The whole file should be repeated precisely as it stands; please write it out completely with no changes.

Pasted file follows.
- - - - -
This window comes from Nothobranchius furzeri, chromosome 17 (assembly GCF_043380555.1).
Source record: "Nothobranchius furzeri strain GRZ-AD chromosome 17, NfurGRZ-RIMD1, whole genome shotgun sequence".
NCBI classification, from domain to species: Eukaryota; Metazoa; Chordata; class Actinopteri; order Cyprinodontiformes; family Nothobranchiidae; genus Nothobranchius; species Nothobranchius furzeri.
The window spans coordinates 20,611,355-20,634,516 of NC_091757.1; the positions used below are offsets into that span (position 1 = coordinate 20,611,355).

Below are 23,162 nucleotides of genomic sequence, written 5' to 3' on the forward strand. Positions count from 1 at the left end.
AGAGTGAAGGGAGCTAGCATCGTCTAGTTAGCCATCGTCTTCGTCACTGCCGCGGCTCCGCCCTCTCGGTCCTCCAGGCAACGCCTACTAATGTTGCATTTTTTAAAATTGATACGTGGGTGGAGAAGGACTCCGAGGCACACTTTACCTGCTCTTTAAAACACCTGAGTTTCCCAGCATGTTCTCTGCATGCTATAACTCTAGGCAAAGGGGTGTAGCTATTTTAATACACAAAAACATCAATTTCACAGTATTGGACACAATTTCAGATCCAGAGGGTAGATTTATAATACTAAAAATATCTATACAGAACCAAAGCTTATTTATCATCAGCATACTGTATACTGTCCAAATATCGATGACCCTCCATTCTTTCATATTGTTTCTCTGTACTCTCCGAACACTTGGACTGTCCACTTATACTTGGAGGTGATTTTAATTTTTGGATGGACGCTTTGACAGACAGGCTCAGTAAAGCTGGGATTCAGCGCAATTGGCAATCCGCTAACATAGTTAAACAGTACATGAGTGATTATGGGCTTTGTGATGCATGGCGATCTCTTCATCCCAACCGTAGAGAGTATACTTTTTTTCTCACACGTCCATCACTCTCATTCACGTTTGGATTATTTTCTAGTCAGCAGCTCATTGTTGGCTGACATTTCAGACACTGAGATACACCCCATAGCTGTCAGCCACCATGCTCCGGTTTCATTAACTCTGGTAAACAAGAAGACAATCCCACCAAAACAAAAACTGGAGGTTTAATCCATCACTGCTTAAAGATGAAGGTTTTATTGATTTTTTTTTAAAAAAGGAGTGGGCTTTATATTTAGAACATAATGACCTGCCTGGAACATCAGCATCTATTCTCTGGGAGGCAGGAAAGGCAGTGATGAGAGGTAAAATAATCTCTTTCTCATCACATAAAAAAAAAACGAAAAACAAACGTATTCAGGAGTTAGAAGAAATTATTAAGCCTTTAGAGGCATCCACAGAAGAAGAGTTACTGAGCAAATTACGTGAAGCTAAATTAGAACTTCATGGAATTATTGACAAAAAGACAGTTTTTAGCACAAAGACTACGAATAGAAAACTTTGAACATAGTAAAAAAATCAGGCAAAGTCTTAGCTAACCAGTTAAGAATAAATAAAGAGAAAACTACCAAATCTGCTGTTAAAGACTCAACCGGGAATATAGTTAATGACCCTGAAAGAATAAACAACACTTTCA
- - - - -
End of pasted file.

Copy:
This window comes from Nothobranchius furzeri, chromosome 17 (assembly GCF_043380555.1).
Source record: "Nothobranchius furzeri strain GRZ-AD chromosome 17, NfurGRZ-RIMD1, whole genome shotgun sequence".
NCBI classification, from domain to species: Eukaryota; Metazoa; Chordata; class Actinopteri; order Cyprinodontiformes; family Nothobranchiidae; genus Nothobranchius; species Nothobranchius furzeri.
The window spans coordinates 20,611,355-20,634,516 of NC_091757.1; the positions used below are offsets into that span (position 1 = coordinate 20,611,355).

Below are 23,162 nucleotides of genomic sequence, written 5' to 3' on the forward strand. Positions count from 1 at the left end.
AGAGTGAAGGGAGCTAGCATCGTCTAGTTAGCCATCGTCTTCGTCACTGCCGCGGCTCCGCCCTCTCGGTCCTCCAGGCAACGCCTACTAATGTTGCATTTTTTAAAATTGATACGTGGGTGGAGAAGGACTCCGAGGCACACTTTACCTGCTCTTTAAAACACCTGAGTTTCCCAGCATGTTCTCTGCATGCTATAACTCTAGGCAAAGGGGTGTAGCTATTTTAATACACAAAAACATCAATTTCACAGTATTGGACACAATTTCAGATCCAGAGGGTAGATTTATAATACTAAAAATATCTATACAGAACCAAAGCTTATTTATCATCAGCATACTGTATACTGTCCAAATATCGATGACCCTCCATTCTTTCATATTGTTTCTCTGTACTCTCCGAACACTTGGACTGTCCACTTATACTTGGAGGTGATTTTAATTTTTGGATGGACGCTTTGACAGACAGGCTCAGTAAAGCTGGGATTCAGCGCAATTGGCAATCCGCTAACATAGTTAAACAGTACATGAGTGATTATGGGCTTTGTGATGCATGGCGATCTCTTCATCCCAACCGTAGAGAGTATACTTTTTTTCTCACACGTCCATCACTCTCATTCACGTTTGGATTATTTTCTAGTCAGCAGCTCATTGTTGGCTGACATTTCAGACACTGAGATACACCCCATAGCTGTCAGCCACCATGCTCCGGTTTCATTAACTCTGGTAAACAAGAAGACAATCCCACCAAAACAAAAACTGGAGGTTTAATCCATCACTGCTTAAAGATGAAGGTTTTATTGATTTTTTTTTAAAAAAGGAGTGGGCTTTATATTTAGAACATAATGACCTGCCTGGAACATCAGCATCTATTCTCTGGGAGGCAGGAAAGGCAGTGATGAGAGGTAAAATAATCTCTTTCTCATCACATAAAAAAAAAACGAAAAACAAACGTATTCAGGAGTTAGAAGAAATTATTAAGCCTTTAGAGGCATCCACAGAAGAAGAGTTACTGAGCAAATTACGTGAAGCTAAATTAGAACTTCATGGAATTATTGACAAAAAGACAGTTTTTAGCACAAAGACTACGAATAGAAAACTTTGAACATAGTAAAAAAATCAGGCAAAGTCTTAGCTAACCAGTTAAGAATAAATAAAGAGAAAACTACCAAATCTGCTGTTAAAGACTCAACCGGGAATATAGTTAATGACCCTGAAAGAATAAACAACACTTTCA